1993 Maul, G.A. and F.M. Vukovich. The Relationship between Variations in the Gulf of Mexico Loop Current and Straits of Florida Volume Transport. J. Phys. Oceanogr., 23(5): 785 796.
1998 Mooers, C.N.K., and G.A. Maul. Intra-Americas Sea Circulation. Chapter 7 in: A.R. Robinson and K.H. Brink (editors), The Sea, Volume 11, John Wiley & Sons, New York, pp: 183-208.
1999 Pugh, D.T., and G.A. Maul. Coastal Sea Level Prediction for Climate Change. In: Coastal Ocean Prediction. © American Geophysical Union, Coastal and Estuarine Studies No. 56, pp: 377-404.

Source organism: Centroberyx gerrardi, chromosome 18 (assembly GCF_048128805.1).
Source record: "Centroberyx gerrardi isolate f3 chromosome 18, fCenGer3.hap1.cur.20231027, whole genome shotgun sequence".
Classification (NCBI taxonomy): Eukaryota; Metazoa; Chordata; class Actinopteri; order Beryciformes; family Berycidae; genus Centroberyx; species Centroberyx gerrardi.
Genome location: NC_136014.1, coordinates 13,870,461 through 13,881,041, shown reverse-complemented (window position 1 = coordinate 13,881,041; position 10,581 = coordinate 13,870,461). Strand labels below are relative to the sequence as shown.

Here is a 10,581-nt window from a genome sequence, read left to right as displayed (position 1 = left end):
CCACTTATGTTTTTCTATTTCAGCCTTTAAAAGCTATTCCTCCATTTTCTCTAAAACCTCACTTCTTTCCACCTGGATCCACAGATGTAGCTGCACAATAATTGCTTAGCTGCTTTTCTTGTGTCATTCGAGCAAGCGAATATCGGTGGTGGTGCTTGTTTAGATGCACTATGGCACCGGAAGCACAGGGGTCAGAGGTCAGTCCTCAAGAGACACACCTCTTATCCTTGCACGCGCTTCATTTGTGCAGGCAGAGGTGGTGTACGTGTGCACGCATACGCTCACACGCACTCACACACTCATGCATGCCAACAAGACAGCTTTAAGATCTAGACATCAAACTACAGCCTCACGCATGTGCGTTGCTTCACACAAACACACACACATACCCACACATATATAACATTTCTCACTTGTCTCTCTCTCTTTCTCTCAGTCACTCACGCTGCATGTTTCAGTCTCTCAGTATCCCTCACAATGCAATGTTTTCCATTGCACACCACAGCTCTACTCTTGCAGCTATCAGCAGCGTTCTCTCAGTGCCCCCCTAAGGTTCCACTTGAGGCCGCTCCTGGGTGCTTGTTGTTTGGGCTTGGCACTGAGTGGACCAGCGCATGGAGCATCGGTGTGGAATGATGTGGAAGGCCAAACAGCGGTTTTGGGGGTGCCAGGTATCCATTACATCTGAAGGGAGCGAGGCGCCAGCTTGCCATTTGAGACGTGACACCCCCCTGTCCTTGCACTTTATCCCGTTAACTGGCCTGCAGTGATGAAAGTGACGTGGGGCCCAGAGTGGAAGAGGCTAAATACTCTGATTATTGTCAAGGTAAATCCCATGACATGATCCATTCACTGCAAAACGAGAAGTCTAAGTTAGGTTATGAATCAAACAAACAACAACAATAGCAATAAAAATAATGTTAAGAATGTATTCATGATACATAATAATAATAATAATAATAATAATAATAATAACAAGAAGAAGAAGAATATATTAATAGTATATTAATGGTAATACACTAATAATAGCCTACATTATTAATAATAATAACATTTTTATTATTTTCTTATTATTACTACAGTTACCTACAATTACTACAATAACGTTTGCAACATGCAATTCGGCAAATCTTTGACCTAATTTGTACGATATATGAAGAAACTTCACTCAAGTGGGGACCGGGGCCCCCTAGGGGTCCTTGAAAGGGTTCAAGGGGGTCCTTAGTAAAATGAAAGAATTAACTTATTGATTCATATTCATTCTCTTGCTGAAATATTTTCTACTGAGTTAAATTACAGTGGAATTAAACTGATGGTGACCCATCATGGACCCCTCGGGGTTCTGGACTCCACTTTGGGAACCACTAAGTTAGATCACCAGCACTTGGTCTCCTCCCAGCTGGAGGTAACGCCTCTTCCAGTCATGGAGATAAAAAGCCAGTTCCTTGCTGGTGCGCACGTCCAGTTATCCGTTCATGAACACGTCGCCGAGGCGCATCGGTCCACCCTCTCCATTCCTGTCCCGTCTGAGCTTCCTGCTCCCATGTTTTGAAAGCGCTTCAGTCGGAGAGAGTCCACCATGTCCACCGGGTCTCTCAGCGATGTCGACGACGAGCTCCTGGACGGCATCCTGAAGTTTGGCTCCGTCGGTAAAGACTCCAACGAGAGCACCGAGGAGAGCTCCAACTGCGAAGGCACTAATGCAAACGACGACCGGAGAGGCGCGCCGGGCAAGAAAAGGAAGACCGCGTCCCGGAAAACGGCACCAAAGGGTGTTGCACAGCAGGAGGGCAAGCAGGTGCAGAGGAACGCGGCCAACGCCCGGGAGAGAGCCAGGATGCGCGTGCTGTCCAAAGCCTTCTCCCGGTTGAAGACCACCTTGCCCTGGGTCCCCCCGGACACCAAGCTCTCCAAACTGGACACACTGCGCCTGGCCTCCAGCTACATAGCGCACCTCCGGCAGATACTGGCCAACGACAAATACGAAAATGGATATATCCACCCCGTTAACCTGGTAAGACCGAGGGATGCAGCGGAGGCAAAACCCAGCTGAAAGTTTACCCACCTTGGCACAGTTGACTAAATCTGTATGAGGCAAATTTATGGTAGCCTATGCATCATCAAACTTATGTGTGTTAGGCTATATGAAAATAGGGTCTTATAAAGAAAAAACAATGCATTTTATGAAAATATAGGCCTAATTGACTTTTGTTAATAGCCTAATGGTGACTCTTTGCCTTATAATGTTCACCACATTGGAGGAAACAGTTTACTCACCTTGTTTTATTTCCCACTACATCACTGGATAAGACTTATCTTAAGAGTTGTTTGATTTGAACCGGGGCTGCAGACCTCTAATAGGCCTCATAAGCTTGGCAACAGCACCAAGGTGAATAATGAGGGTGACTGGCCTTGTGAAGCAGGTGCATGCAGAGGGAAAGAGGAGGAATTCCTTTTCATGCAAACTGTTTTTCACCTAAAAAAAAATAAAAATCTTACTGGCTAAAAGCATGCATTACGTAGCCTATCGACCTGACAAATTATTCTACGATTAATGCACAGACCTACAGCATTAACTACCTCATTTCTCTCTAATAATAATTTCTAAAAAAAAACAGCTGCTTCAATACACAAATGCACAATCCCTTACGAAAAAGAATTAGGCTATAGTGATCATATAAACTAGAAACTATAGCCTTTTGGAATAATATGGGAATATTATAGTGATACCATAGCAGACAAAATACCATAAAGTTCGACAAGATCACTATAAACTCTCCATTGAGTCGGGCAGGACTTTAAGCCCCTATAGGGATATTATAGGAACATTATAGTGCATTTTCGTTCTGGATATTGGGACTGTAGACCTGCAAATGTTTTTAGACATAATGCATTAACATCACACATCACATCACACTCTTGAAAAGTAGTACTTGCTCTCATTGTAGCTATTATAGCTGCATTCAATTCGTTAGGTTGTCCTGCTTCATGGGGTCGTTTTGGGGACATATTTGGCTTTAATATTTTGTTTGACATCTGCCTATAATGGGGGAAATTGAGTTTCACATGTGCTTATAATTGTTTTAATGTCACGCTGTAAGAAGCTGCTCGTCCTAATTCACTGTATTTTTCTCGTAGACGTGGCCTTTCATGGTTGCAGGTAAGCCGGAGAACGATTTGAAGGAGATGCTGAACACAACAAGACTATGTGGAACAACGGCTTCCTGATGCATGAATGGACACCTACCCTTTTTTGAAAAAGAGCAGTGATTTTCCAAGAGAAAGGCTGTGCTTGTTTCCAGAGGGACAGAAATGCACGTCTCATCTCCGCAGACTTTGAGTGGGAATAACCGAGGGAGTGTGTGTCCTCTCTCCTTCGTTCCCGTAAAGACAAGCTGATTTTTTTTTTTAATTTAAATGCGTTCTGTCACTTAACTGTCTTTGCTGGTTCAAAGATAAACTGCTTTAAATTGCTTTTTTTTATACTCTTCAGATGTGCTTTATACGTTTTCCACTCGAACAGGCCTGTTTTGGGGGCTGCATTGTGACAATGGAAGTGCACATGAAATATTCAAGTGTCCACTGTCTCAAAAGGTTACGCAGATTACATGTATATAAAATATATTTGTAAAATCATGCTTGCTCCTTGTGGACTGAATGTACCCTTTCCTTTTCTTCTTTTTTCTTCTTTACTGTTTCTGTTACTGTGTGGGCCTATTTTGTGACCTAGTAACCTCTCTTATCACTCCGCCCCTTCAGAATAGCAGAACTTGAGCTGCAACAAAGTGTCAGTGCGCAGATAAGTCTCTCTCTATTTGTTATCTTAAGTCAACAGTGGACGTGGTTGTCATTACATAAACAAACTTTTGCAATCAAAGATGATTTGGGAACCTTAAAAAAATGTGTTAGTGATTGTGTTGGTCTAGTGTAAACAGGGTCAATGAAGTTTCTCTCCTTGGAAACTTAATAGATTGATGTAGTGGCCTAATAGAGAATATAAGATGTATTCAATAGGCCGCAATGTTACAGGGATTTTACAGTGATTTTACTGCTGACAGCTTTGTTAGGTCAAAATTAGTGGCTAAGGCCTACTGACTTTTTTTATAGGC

2001 Maul, G.A., A.M. Davis, and J.W. Simmons. Seawater Temperature Trends at USA Tide Gauge Sites. Geophys. Res. Lett. 28(20): 3935-3937.
2005 Maul, G.A. Small Islands. In: M. Schwartz, (editor), Encyclopedia of Coastal Science, Kluwer Academic Publishers, Dordrecht, pp: 883-888.
2007 Maul, G.A., and H.J. Sims. Florida Coastal Temperature Trends: Comparing independent datasets. Florida Scientist, 70(1): 71-82.
2010 Proenza, X.W., and G.A. Maul. Tsunami Hazard and Total Risk in the Caribbean Basin. Science of Tsunami Hazards, 29(2): 70-77.
2015 Maul, G.A., and D.M. Martin. Merged Miami Sea Level. Marine Geodesy, 38(3): 277-280.
2015 Maul, G.A. Florida’s rising seas: a report in feet per century for coastal interests. FEATURED PAPER, Florida Scientist, 78(2): 64-76.
2017 Nickerson, A.K., and G.A. Maul. Use of NDBC buoys and ship observations in climate analysis. J. Ocean Technology, 12(3), pp: 91-108.